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Nicole Kaeding

The House of Representatives voted this week to establish rules for the 114th Congress. One rule change requires that the Congressional Budget Office (CBO) and Joint Committee on Taxation (JCT) dynamically score legislation. The change is a much-needed reform to the federal budgeting process.

The current legislative scoring process completed by CBO and JCT is generally called static scoring. It currently incorporates some microeconomic behaviorial responses to projected changes in federal spending and taxes.

But static scoring misses a big piece of the puzzle. It assumes that the size of the economy is constant. It does not include an analysis of the economy-wide responses to  policy changes. By constrast, dynamic scoring  acknowledges the obvious fact that actions of Congress could effect gross domestic product (GDP). 

Consider a hypothetical income tax increase from 35 to 40 percent. The tax increase may cause  individuals to work fewer hours and businesses to reduce their capital investment. Those sorts of decisions will be made by millions of individuals and businesses in response to tax changes. In aggregate, these responses would affect GDP. Dynamic scoring includes these macroeconomic responses.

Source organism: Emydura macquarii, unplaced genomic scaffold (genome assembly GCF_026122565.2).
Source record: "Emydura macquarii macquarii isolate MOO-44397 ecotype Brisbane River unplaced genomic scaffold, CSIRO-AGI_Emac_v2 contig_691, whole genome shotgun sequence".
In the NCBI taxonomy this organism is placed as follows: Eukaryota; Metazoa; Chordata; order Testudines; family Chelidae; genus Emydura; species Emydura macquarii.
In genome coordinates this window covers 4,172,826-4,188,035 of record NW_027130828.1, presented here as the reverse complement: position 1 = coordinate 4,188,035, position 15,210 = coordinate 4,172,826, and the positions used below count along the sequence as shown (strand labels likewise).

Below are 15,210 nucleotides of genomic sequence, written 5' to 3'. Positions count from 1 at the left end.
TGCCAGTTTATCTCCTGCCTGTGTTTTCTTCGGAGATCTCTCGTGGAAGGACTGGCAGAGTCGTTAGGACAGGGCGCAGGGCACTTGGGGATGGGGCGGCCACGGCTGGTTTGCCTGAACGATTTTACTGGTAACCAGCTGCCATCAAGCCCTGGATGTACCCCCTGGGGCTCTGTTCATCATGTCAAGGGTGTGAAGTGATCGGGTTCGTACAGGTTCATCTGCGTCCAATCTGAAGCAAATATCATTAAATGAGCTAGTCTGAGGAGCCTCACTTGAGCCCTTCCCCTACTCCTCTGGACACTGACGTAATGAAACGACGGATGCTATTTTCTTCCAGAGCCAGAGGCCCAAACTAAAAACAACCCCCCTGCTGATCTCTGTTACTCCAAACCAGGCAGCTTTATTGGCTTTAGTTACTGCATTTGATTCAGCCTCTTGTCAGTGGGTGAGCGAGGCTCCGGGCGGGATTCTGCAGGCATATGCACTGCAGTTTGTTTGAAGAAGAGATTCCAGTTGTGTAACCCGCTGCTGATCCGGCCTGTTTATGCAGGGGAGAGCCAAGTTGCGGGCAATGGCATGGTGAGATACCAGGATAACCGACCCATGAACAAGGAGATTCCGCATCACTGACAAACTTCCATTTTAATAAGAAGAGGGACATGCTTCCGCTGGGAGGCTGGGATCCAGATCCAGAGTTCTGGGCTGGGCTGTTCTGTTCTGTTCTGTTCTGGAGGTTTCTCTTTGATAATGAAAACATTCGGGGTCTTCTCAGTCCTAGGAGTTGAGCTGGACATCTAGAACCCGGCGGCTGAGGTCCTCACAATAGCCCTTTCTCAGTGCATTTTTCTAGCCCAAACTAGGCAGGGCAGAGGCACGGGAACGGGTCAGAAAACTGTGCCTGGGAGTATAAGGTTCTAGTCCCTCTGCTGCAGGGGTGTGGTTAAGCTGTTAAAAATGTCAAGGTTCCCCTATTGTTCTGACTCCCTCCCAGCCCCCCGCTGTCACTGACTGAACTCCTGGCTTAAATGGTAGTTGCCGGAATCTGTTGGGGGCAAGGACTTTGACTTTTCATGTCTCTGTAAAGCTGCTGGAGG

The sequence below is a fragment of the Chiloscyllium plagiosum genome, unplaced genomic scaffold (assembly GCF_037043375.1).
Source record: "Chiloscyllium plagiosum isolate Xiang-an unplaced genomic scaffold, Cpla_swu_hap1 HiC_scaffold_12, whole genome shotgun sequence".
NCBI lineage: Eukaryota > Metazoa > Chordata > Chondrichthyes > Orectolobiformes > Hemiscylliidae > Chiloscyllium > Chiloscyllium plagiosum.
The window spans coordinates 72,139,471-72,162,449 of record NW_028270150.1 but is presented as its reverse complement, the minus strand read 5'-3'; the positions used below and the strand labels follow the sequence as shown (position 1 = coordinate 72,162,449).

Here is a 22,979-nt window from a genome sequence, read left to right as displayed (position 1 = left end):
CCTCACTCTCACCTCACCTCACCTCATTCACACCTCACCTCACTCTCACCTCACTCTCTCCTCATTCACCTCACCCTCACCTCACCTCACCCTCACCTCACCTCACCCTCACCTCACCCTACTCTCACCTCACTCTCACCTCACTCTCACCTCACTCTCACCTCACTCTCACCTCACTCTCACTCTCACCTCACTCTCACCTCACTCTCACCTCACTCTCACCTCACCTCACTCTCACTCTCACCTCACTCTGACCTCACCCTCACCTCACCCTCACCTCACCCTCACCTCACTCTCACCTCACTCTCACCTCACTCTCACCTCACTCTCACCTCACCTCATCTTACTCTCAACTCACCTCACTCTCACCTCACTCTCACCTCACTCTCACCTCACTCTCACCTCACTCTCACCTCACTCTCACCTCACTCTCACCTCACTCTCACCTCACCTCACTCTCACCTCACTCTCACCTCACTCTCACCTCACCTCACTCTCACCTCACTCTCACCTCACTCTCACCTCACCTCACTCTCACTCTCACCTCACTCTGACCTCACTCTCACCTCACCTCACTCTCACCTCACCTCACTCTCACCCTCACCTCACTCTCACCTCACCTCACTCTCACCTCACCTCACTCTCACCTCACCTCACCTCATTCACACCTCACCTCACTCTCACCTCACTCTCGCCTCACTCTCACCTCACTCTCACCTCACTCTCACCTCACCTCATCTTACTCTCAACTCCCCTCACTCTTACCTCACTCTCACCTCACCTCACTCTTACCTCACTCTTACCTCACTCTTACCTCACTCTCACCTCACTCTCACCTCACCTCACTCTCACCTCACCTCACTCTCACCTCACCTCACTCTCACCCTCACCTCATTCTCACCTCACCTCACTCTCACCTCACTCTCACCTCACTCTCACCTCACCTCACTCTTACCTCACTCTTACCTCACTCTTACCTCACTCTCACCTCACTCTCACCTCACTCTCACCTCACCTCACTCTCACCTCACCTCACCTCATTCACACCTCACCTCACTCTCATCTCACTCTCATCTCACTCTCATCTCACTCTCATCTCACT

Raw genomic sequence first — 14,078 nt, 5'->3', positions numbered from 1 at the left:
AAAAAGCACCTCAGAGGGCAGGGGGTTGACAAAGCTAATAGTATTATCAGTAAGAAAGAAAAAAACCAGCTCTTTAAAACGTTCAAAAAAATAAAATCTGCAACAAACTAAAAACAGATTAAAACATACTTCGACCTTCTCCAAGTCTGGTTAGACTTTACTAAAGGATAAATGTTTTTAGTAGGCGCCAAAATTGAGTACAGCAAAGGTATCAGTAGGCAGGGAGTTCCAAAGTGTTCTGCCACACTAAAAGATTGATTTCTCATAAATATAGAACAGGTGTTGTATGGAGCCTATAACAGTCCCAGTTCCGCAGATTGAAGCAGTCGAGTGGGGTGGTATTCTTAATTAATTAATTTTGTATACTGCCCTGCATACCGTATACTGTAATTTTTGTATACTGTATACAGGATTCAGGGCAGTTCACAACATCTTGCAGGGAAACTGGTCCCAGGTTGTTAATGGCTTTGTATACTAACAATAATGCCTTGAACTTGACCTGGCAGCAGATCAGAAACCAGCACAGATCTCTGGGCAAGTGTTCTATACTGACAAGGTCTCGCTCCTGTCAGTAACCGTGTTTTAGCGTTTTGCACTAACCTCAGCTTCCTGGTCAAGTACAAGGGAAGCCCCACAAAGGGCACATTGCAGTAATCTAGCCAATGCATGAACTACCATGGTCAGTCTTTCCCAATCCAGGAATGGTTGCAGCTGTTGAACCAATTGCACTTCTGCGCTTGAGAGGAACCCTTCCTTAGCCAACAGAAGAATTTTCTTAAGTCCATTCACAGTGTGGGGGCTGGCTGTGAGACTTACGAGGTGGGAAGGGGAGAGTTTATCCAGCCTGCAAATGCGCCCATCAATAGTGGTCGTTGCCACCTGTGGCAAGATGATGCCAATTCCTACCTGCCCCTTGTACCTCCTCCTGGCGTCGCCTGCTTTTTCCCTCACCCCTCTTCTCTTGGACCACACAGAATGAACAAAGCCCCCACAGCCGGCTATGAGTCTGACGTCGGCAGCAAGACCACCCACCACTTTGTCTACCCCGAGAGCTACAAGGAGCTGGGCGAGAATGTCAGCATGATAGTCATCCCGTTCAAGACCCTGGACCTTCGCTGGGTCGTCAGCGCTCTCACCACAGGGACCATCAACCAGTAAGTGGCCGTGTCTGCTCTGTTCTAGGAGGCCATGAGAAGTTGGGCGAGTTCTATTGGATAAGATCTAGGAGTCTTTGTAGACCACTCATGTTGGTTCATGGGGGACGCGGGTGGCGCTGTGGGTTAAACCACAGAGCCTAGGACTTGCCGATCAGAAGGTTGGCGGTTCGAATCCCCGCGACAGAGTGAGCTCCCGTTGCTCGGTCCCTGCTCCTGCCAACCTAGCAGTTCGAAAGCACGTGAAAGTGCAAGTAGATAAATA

Contrary to some opponents, dynamic scoring is not new to CBO. CBO has used dynamic scoring before. The large immigration bill in 2013 was dynamically scored to show how less stringent immigration policy could foster economic growth. CBO estimated the economic growth effects of the 2009 stimulus. And CBO’s long run spending projections include supplementary forecasts that include the effects of future spending, taxes, and deficits on economic growth. The House rule change requires that CBO and JCT use dynamic scoring on all  legislative cost estimates above a certain magnitude.

Dynamic scoring is not perfect. Its results are influenced by the assumptions made by the models used to produce the results. For this reason, CBO should make its models, assumptions, and data available to outside experts so it can receive feedback from scholars and improve its methods. But static scoring is even less perfect than dynamic scoring. Its assumption of constant GDP leads to results that are biased against policies that lead to economic growth, such as tax rate reductions.

Dynamic scoring will not be a cure-all, but it will be a helpful tool so policymakers can better weigh  policy options. Providing Congress with the best information available on policies to help grow the economy seems like a no-brainer. Congress should understand how its actions affect economic output. This rule change starts the new Congress off on the right foot.

K. William Watson